Larry Flynn, Gulfstream president: “Who wouldn’t want this job?”


Larry Flynn, president of Gulfstream, discusses global sales, the return of US buyers and how the company will always be humble.

Despite the global economy, life is good for Gulfstream. Sales in the fourth quarter of 2011 were up 20% compared to the year before, the G650 and G280 teams are racing to deliver the first aircraft to customers; and US customers are back buying.

Larry Flynn, who became CEO in 2011, is clearly enjoying his role. Having joined Gulfstream 17 years ago – when it was delivering just 20 aircraft a year – he has been through several down-markets and is now feeling optimistic.

Corporate Jet Investor met up with Flynn in Gulfstream’s hometown of Savannah, Georgia.

Are you enjoying being president?

Flynn: “Who wouldn’t want this job? I have had the opportunity to walk around every office and every location and there is incredible energy from our employees.”

Your timing with the G650 has been great. You booked orders in the upturn and they deliver as demand picks up again?

“We have been very fortunate with timing. We are not smart enough to hit timing but we do invest in research and development
– which is basically engineers – through the cycle. We have a campus full of engineers who are always working on new products and General Dynamics let us invest in the downturn.”

How have G650 orders held up?

“The big moment was quarter four last year when all G650 customers were asked for a payment. We were very happy when they came in.”

Are you moving slots around if someone pulls out?

“We have a firm policy that if someone cancels all orders move up. We are not wavering this although there is no lack of asking.”

Is the success of the G650 affecting sales of other aircraft?

“Our salespeople go to customers with the full range of aircraft and make sure that the customer gets the right aircraft for their needs. Other large cabin sales are doing quite well and the G650 also has a significant price difference to other aircraft.”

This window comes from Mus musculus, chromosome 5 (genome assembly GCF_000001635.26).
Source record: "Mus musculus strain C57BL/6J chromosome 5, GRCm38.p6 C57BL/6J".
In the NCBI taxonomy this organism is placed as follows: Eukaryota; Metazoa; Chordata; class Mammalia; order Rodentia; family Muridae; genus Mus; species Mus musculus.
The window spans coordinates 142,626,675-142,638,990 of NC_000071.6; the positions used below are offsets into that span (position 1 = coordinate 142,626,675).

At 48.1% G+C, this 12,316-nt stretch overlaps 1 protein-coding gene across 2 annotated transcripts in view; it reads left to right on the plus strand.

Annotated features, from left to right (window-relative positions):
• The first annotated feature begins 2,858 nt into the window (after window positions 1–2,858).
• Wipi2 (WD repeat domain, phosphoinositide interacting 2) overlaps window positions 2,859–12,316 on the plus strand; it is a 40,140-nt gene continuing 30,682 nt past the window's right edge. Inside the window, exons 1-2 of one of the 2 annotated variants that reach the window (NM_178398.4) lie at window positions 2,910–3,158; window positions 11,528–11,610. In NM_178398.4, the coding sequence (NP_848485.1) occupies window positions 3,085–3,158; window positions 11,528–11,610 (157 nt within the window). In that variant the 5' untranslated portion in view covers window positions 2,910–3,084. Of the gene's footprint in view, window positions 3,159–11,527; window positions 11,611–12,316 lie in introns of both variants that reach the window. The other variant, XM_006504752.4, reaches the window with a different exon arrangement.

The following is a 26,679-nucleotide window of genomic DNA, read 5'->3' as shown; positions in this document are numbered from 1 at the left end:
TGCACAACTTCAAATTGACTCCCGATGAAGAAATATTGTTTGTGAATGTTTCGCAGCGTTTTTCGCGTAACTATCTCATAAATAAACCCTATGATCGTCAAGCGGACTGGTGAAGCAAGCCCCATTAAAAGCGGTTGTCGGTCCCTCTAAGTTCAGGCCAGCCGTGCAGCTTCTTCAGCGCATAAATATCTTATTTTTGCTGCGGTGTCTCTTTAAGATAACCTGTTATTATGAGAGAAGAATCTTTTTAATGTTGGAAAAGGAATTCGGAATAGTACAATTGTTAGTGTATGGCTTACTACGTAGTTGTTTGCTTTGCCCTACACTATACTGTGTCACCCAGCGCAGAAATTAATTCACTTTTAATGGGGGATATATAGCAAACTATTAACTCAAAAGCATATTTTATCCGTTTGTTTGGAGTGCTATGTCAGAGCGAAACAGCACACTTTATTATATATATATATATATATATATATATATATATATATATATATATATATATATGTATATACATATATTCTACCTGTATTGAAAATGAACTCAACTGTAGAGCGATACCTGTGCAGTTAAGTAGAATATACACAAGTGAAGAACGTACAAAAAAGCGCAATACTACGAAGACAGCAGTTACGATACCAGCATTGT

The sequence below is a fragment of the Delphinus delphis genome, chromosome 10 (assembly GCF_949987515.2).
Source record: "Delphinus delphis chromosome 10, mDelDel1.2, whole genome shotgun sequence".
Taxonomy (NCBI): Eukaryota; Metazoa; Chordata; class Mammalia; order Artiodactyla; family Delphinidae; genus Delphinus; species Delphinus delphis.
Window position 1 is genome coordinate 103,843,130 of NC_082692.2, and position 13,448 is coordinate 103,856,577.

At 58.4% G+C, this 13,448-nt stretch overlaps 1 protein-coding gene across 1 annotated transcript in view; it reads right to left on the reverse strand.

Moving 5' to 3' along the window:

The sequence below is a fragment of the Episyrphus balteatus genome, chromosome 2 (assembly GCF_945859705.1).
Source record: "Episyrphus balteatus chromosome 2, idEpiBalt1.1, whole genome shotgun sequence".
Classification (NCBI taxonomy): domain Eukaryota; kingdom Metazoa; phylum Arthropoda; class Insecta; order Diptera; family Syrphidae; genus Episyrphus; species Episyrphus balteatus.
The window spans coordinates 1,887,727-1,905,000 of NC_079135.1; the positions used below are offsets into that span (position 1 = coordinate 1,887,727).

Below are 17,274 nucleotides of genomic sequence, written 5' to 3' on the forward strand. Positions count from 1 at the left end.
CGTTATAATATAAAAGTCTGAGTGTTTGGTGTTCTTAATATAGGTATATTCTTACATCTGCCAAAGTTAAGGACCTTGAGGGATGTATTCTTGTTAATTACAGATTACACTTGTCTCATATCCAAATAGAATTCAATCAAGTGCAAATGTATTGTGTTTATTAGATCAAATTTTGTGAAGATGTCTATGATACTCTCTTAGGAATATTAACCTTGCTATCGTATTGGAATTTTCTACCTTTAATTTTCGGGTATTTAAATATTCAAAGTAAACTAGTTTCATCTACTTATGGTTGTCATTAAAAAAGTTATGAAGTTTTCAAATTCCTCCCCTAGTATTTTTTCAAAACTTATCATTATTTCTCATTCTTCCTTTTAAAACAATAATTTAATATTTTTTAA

Where is demand for new aircraft coming from?

“In 2011, 70% of our sales were international, 30% were domestic. In the last quarter of 2011 they were 60% international, 40% domestic. In the first quarter of 2012 they were 40% international and 60% domestic.

“China has been hot but it is very encouraging that US buyers are back. Russia is good, with oil prices holding up. Latin America is a little disappointing. In the Middle East we delivered all of the region’s backlog last year but new orders did not show up. Parts of Africa – particularly West Africa – are very encouraging.”

What sort of US customers are buying?

“The Fortune 500 is back. There is a lot of demand from the mid-west – trucking companies, energy companies, agricultural ones and others. In quarter four, the two coasts woke up.

“These companies had aircraft and understand the benefits. It is fiscally responsible to not buy aircraft when company is not sure about its future. After 9/11, confidence just turned off. The same was true after Lehman went under. It is now returning. They are more confident now.

You were the only manufacturer not to bid to work in a joint venture with AVIC, why was that?

“We have had other opportunities and not just AVIC , we have had provinces asking us to work with them. I tell them all the same answer. We spent $400 million in an expansion programme ending 2010 and launched a $500 million programme in 2011, that is on-going now. This means we have enough manufacturing capacity to meet global demand
until the end of this decade.”

You clearly had to joint venture in Beijing but that is not really Gulfstream’s style. You would rather have owned it out right wouldn’t you?

“Customers want factory service and they have to have it. Given the choice we would have had a 10% owned facility. But it will be named Gulfstream Beijing and be operated by Gulfstream people.

“Customersand operators will not care about the shareholding they will just see it as aGulfstream facility. We take customer support seriously. We have the largest company owned product support business and Jet Aviation adds to that.

“In Europe, we have invested in a very impressive facility in Luton. Seven years ago the facility had around 40 employees now it has 150 employees supporting aircraft in Europe, the Middle East and Russia.

“Some 3,500 out of the company’s 12,000 staff support existing aircraft.”

Is there a danger that Gulfstream will get complacent?

“We are always going to be very humble. We are very focused on customers and that stops us from getting carried away. If you
don’t stay focused you get knocked over.”